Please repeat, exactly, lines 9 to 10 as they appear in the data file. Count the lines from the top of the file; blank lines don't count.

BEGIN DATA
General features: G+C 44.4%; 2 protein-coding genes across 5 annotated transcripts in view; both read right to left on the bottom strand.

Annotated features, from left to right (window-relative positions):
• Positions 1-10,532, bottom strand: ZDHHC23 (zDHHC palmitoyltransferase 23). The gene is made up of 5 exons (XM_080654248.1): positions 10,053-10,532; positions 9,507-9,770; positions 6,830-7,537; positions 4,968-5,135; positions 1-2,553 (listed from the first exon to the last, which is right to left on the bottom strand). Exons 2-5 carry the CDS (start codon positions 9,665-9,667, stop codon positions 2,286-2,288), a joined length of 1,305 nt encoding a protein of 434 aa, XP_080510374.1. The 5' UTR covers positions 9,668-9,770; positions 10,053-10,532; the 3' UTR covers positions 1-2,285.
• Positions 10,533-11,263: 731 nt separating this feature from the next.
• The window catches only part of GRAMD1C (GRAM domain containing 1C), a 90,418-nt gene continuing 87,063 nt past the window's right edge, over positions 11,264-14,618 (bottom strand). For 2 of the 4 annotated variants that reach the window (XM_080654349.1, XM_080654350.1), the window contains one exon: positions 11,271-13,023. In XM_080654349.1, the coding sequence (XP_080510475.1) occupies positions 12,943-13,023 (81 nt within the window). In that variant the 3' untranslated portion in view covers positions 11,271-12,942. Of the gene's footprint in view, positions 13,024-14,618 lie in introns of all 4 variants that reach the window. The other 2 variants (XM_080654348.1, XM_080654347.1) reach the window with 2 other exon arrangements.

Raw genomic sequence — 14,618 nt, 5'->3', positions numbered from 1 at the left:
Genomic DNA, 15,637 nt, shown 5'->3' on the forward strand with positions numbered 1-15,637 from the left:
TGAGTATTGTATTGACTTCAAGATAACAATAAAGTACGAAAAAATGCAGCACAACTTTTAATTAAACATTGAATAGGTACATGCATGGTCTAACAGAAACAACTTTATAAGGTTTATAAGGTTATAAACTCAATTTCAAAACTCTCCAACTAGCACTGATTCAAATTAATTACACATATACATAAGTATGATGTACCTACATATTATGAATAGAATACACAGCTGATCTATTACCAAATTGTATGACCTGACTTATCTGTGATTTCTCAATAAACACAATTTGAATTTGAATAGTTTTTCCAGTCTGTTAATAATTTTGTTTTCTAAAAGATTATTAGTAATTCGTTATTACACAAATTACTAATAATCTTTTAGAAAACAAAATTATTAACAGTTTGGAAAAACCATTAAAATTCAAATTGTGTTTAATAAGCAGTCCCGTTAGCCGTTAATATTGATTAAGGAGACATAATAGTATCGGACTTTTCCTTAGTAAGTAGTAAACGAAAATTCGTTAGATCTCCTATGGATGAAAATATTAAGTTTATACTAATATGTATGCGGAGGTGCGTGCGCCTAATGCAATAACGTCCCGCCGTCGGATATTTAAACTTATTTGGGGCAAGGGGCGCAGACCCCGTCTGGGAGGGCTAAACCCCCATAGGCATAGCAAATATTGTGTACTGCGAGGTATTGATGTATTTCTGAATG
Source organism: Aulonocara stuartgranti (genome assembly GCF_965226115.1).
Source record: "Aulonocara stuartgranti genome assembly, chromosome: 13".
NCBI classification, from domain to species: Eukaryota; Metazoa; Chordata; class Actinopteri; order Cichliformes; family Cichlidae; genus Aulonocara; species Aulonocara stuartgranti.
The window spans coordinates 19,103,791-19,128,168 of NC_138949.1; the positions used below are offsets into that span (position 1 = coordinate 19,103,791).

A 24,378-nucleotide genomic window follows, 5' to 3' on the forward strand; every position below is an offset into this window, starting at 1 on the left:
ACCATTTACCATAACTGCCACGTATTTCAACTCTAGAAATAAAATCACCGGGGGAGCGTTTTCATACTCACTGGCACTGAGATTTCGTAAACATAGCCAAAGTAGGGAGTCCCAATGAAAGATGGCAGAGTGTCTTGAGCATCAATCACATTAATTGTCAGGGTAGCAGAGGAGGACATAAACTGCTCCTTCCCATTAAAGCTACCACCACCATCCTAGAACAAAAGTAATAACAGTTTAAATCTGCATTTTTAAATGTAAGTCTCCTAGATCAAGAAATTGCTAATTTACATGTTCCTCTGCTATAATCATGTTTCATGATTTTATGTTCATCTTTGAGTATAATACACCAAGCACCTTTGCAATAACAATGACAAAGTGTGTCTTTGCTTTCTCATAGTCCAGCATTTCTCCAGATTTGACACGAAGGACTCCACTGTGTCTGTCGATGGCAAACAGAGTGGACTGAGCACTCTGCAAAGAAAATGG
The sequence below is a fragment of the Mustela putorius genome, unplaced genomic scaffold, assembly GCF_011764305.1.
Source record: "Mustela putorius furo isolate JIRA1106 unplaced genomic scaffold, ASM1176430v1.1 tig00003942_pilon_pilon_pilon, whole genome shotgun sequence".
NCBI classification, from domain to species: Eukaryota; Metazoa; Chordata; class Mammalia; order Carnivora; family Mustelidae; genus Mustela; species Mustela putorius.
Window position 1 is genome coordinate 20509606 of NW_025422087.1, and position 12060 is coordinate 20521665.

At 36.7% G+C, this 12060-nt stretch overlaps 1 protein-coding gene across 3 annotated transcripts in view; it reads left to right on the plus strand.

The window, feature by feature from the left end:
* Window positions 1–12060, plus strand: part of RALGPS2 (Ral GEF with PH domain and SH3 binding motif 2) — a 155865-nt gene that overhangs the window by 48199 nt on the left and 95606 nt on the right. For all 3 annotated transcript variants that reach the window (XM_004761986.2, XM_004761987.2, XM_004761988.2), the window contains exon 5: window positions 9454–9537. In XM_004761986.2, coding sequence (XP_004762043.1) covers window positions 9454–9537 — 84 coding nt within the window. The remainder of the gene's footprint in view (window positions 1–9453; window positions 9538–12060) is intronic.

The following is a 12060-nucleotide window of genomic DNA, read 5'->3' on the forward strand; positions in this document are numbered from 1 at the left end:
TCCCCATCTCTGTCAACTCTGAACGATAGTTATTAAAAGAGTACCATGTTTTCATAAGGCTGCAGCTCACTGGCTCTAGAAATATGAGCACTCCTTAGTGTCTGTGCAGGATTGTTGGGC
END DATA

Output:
Source organism: Aulonocara stuartgranti (genome assembly GCF_965226115.1).
Source record: "Aulonocara stuartgranti genome assembly, chromosome: 13".